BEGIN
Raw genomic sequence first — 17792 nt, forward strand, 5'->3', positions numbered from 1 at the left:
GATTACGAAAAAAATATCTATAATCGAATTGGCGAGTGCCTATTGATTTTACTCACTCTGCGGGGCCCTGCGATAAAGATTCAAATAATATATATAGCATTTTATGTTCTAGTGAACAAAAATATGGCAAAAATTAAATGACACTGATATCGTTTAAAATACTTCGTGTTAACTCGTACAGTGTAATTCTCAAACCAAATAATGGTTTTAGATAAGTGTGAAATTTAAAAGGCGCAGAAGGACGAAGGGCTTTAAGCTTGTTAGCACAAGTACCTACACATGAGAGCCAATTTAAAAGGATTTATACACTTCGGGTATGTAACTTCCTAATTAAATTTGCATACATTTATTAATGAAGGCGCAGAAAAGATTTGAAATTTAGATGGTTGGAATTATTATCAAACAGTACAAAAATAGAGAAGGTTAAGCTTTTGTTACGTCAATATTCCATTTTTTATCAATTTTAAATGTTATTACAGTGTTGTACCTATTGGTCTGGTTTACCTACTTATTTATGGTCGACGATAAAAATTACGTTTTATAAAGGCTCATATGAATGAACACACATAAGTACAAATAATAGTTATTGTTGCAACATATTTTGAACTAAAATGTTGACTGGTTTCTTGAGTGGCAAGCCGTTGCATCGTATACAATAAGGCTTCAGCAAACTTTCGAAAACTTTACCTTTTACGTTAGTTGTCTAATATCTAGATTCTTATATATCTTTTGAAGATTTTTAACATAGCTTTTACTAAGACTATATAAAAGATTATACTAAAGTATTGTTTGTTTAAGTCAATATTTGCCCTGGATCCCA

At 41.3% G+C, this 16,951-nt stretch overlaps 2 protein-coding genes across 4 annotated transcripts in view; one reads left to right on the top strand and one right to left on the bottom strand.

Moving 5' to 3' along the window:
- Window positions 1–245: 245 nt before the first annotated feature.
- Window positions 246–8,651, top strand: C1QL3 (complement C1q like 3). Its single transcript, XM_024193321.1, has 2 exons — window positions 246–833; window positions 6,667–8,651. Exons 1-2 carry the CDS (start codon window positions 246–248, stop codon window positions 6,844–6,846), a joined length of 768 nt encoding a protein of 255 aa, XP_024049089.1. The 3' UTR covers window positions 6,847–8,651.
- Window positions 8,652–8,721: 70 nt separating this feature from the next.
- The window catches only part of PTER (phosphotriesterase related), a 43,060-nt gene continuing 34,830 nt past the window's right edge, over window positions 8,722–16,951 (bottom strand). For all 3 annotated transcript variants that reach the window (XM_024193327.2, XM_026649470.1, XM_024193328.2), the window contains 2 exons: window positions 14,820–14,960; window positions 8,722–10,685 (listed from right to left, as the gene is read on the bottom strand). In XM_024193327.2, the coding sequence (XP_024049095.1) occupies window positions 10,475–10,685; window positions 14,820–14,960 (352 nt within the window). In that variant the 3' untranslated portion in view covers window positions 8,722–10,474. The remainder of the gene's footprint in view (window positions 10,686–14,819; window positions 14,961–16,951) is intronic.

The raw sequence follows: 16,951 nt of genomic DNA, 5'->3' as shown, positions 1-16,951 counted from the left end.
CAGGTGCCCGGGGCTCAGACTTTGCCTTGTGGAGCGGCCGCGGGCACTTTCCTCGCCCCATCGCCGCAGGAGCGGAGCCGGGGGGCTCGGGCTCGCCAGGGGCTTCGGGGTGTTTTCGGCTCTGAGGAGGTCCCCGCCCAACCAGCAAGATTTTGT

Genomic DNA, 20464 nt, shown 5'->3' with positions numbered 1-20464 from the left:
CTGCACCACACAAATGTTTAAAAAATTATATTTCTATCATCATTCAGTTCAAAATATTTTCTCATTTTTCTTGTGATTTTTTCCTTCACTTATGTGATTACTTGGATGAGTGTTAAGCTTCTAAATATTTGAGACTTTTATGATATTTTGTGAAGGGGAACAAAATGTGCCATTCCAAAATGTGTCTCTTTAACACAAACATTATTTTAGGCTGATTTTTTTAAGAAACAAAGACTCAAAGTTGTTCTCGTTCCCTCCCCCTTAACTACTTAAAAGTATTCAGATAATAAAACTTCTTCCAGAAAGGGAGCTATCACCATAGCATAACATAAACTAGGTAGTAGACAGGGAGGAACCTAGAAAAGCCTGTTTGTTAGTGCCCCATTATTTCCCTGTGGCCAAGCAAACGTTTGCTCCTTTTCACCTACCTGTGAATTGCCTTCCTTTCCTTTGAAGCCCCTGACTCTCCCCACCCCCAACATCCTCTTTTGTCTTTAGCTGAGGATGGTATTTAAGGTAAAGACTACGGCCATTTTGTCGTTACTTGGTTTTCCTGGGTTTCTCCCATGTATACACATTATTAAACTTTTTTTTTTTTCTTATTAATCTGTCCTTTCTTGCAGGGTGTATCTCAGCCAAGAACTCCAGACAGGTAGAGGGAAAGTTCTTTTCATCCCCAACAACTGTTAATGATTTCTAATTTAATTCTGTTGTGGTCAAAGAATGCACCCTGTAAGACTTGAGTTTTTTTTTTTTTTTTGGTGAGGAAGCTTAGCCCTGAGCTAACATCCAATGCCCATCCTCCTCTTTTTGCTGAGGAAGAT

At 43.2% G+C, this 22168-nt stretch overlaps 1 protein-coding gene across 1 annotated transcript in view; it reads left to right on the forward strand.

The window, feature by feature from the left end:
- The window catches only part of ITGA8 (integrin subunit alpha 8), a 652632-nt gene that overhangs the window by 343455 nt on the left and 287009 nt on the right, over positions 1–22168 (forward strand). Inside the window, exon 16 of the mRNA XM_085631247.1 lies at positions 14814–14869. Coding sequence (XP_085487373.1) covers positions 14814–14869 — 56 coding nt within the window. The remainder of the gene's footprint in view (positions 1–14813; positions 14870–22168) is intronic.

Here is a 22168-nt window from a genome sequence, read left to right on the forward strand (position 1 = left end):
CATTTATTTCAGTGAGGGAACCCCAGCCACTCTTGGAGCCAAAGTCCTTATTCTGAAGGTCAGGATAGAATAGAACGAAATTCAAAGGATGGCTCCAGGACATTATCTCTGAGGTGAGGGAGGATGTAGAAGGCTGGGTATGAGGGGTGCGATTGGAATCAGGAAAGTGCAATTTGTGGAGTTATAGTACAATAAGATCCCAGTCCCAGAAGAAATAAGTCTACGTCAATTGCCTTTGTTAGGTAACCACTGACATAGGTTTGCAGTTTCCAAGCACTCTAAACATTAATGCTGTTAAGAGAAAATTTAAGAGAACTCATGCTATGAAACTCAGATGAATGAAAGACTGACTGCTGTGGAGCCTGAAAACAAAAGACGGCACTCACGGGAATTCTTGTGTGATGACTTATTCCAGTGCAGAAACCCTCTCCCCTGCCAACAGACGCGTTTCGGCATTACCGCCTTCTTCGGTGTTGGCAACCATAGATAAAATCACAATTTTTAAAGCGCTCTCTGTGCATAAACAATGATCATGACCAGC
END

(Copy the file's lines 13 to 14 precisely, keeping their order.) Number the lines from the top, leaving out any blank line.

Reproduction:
At 43.2% G+C, this 22168-nt stretch overlaps 1 protein-coding gene across 1 annotated transcript in view; it reads left to right on the forward strand.

The window, feature by feature from the left end: